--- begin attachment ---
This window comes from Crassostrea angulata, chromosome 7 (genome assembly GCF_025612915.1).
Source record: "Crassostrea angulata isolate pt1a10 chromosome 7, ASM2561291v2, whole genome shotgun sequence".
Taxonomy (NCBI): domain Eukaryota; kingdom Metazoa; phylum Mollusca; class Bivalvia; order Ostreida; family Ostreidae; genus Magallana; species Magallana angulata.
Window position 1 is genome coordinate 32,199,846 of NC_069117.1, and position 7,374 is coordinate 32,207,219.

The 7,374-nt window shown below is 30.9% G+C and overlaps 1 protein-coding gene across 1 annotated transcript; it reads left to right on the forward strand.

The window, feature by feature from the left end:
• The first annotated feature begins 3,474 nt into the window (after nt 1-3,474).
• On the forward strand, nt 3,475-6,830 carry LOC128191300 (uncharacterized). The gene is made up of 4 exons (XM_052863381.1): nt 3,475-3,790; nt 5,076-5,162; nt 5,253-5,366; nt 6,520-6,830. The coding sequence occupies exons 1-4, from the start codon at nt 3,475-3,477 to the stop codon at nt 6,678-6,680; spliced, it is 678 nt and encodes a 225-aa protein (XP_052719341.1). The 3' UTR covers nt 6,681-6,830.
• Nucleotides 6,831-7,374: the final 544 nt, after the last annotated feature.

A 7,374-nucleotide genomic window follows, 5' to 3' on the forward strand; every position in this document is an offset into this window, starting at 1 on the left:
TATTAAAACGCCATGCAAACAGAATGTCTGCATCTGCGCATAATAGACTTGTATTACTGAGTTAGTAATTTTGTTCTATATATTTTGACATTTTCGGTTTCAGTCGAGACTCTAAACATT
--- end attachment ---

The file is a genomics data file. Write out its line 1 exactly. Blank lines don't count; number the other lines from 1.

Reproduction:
This window comes from Crassostrea angulata, chromosome 7 (genome assembly GCF_025612915.1).